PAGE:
Ian Dair: Bourne - a dirty little town?

The Angel Hotel, Bourne'Photo: MSMP070213-009js

The Angel Hotel, Bourne'Photo: MSMP070213-009js

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I have written articles in The Local which have shown that Bourne is a good place in which to live but that was not always the case. At least, in the view of the Universal British Directory.

This publication, in its 1791 edition, describes Bourne as ‘but a dirty mean-built town, of about a mile and a quarter in length from the east to west, and about half a mile in breadth from north to south’. Dirty and mean-built, that was their opinion. I’m sure Bourne’s inhabitants (there were probably only about 1,500 of them in 1791) didn’t see it that way.

The Universal British Directory lists these inhabitants. Not all of them, by any means. As was the way in the class conscious society of those days, only the important people were named – the ‘principal inhabitants’ - along with their status in society and their trade or profession. There are fewer than 100 on the list.

It begins with the ‘gentry’ of Bourne. Of these there were only two, one being the Colonel of Leicestershire Militia. Next in the pecking order came the lone clergyman. Followed by the ‘physics’ - two ‘surgeons and apothecaries’. And one ‘attorney’ – a Major. Next in line were the ‘traders etc’. For a place as small as the Bourne of some two centuries or more ago, there were lots of these. Many were farmers or graziers, as you’d expect in a rural community. Farmers are naturally hardworking folk, as were the rest of the people of Bourne. This must have made them thirsty - there were more publicans and those connected to drink and drinking than there were farmers.

We’ll come later to the watering holes. Some of the trades which the people of Bourne followed in 1791 are unknown to us today. There was a peruke maker – a maker of wigs. A stay and mantua maker (mantua was a woman’s loose gown of the period). A hair and sackcloth maker (I’m guessing but maybe he supplied the peruke maker with the raw material?). A raftmerchant (something to do with timber or rafters?). A brazier and tinman (a worker in metals). Two people were woolstaplers and fellmongers (dealers in sheep wool and hides ). One was a flax and hemp dresser.

We can recognise some of the other trades but I doubt that there are many, if any, left in Bourne. These would include the four men who were saddler, collar and harness makers, the two wheelwrights, the two blacksmiths, the three curriers (workers who dressed and coloured tanned leather). One of the curriers doubled as the parish clerk. The curriers would have received their material from the two tanners, who got their hides from the fellmongers. There were two clock and watchmakers, one cooper (a barrel maker), a breeches maker and a basket maker.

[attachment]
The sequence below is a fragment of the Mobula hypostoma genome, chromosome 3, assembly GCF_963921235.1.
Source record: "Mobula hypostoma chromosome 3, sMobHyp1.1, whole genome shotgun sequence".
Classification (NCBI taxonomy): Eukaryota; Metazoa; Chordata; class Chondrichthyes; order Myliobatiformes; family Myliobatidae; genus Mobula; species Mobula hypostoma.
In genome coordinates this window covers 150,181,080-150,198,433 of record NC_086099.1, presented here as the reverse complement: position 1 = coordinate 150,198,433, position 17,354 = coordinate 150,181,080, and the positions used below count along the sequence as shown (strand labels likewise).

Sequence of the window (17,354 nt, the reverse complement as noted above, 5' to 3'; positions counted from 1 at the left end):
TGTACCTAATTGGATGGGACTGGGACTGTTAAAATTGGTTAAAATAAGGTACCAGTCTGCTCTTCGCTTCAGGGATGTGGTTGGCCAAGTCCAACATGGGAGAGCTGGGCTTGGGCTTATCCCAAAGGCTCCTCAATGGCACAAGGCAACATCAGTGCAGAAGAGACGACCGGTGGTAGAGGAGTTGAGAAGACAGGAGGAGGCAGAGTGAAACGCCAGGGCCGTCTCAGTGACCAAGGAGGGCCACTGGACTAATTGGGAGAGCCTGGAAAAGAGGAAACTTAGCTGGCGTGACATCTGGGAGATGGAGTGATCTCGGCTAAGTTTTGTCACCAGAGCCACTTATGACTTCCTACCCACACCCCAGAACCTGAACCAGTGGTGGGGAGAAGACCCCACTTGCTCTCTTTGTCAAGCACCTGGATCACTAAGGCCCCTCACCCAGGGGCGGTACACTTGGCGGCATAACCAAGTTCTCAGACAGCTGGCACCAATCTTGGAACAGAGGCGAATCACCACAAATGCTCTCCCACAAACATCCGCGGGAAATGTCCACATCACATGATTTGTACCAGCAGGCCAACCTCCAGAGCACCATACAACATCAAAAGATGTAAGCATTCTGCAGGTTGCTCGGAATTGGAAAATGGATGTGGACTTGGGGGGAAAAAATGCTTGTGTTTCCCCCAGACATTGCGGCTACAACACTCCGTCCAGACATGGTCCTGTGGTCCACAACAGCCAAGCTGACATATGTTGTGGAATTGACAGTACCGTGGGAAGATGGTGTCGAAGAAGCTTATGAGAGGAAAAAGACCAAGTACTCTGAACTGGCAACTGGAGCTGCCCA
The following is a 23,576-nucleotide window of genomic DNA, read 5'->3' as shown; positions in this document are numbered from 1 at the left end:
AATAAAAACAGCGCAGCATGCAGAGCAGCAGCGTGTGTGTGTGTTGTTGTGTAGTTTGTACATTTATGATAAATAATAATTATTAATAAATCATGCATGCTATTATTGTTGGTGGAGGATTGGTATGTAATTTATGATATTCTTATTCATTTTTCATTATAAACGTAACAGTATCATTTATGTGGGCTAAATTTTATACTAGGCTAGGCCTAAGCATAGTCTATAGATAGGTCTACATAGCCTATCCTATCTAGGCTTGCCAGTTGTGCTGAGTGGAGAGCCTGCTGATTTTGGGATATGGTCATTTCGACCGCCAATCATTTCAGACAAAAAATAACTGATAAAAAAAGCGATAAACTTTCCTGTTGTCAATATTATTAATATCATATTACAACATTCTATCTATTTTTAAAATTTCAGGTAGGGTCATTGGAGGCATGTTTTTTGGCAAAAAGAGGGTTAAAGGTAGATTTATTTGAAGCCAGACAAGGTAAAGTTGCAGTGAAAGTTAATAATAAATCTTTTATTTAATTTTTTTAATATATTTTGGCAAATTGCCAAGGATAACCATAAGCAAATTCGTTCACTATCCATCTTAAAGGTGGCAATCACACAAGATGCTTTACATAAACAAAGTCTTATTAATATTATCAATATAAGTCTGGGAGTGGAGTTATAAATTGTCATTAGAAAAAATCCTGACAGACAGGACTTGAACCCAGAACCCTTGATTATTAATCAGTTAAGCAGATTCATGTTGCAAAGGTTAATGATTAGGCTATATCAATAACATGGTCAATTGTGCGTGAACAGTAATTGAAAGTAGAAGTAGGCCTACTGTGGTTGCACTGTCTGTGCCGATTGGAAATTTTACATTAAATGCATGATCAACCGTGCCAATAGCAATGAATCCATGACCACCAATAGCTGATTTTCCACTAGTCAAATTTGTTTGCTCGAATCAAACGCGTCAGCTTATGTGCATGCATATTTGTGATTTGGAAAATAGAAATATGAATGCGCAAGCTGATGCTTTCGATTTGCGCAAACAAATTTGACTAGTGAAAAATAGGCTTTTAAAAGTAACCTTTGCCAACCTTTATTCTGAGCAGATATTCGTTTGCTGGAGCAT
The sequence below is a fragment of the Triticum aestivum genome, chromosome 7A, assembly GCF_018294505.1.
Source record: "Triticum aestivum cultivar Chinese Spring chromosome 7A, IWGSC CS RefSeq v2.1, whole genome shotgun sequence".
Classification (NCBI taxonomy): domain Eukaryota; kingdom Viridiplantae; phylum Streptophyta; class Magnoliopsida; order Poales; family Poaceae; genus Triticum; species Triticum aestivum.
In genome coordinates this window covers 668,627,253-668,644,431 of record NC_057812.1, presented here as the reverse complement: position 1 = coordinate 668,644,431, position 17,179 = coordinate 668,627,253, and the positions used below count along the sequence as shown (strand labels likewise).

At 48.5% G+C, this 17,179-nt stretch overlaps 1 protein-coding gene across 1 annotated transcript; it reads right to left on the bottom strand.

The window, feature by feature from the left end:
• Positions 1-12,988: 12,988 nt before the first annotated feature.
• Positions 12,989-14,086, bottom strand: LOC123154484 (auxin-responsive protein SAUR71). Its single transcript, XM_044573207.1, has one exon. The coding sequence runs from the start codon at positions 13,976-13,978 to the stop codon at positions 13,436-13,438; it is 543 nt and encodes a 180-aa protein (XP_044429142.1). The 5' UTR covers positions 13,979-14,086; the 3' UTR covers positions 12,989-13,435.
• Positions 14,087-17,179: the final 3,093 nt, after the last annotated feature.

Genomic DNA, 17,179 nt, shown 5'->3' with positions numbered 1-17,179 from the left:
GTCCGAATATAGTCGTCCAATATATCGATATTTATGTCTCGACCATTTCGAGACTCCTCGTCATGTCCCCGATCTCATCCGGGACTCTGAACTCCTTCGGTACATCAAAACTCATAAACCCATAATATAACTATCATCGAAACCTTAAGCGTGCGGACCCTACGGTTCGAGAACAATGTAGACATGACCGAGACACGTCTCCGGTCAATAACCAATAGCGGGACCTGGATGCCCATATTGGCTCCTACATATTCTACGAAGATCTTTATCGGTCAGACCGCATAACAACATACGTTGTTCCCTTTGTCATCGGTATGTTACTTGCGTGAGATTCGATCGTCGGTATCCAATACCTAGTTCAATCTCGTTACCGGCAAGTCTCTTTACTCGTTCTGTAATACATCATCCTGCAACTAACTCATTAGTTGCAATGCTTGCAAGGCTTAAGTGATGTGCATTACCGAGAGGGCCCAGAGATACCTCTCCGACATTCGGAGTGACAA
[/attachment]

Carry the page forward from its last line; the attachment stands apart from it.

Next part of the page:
Other trades were the usual ones – the butcher, the baker, the candlestick maker and so on. A few people named in the list weren’t ‘in trade’. These were the master of the workhouse, the master of the Free School, the Chief Constable (who was one of the farmers) and the dreaded Excise Officer.

As you’d expect, most of the trades listed were carried on by men. But about 10% of people on the list were women. There was Penelope the miller; Catherine and Precious (presumably sisters) were mercers, drapers and grocers; sisters Elizabeth and Mary were milliners; another Mary was also a milliner; Magdalene was a grocer and china dealer; and a third Mary ran the Ladies Boarding School.

Another Elizabeth was a victualler (publican) at the Six Bells. Which brings me on to drinking. There were fourteen people in the list who had a hand in the making or selling of drink, either as publicans, maltsters (brewers) or ‘liquor merchants’. I am not a frequent visitor to the pubs in present day Bourne. But if I had been in 1791, I’d have been spoiled for choice. As well as the Six Bells, there were the White Hart, the Fox and Hounds, the Red Lion, the Bull inn, the Marquis of Grandby, the Anchor, the Windmill, the Horse and Jockey and the *Angel inn. Ten in all.

I am not suggesting that the Bourne people of that time were drunkards or that, in their liking for pubs, they were any different from anywhere else in England in 1791. In the old days my own tiny village had three registered pubs (and two unregistered one – what were they like) serving what must have been fewer than 100 inhabitants. Life then was work, the pub and church on Sundays. There wasn’t a lot of home entertainment, like TV. And you would not be stopped and breathalysed for riding your horse home while under the influence. Happy days.

The Universal British Directory, despite the ambitious title, didn’t last long, and publication ceased in 1798. Serves it right for being so rude about Bourne. Eighty four years later, another publication, the ‘History, Gazetteer and Directory of Lincoln etc.’ by William White, was able to describe Bourne more positively as ‘a well-built and pleasant market town’. 

- Acknowledgments: Universal British Directory, Bourne, Lincs - transcription SA Whittle-Bruce 2002; Photograph and information about the Angel from Rex Needle’s A Portrait of Bourne, the definitive history of the town. An order form may be downloaded from the Bourne web site at www.bourne-lincs.org.uk